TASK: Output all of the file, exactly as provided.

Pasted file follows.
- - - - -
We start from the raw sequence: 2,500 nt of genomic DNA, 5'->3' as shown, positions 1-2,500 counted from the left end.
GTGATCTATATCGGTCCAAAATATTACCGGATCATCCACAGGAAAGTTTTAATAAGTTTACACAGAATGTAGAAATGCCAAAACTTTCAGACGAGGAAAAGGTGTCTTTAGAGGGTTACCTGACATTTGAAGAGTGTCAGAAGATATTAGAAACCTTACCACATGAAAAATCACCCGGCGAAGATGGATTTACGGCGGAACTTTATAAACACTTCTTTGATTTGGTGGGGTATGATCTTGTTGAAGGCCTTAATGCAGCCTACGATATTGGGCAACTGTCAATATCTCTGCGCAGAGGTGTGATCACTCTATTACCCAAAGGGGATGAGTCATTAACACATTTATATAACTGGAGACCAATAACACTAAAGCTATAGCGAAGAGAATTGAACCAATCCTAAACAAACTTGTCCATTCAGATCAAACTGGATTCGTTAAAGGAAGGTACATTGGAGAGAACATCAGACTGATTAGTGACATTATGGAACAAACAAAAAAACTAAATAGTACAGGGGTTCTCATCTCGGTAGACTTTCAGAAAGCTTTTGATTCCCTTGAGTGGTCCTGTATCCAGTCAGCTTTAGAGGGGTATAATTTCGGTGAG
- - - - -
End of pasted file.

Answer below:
We start from the raw sequence: 2,500 nt of genomic DNA, 5'->3' as shown, positions 1-2,500 counted from the left end.
GTGATCTATATCGGTCCAAAATATTACCGGATCATCCACAGGAAAGTTTTAATAAGTTTACACAGAATGTAGAAATGCCAAAACTTTCAGACGAGGAAAAGGTGTCTTTAGAGGGTTACCTGACATTTGAAGAGTGTCAGAAGATATTAGAAACCTTACCACATGAAAAATCACCCGGCGAAGATGGATTTACGGCGGAACTTTATAAACACTTCTTTGATTTGGTGGGGTATGATCTTGTTGAAGGCCTTAATGCAGCCTACGATATTGGGCAACTGTCAATATCTCTGCGCAGAGGTGTGATCACTCTATTACCCAAAGGGGATGAGTCATTAACACATTTATATAACTGGAGACCAATAACACTAAAGCTATAGCGAAGAGAATTGAACCAATCCTAAACAAACTTGTCCATTCAGATCAAACTGGATTCGTTAAAGGAAGGTACATTGGAGAGAACATCAGACTGATTAGTGACATTATGGAACAAACAAAAAAACTAAATAGTACAGGGGTTCTCATCTCGGTAGACTTTCAGAAAGCTTTTGATTCCCTTGAGTGGTCCTGTATCCAGTCAGCTTTAGAGGGGTATAATTTCGGTGAG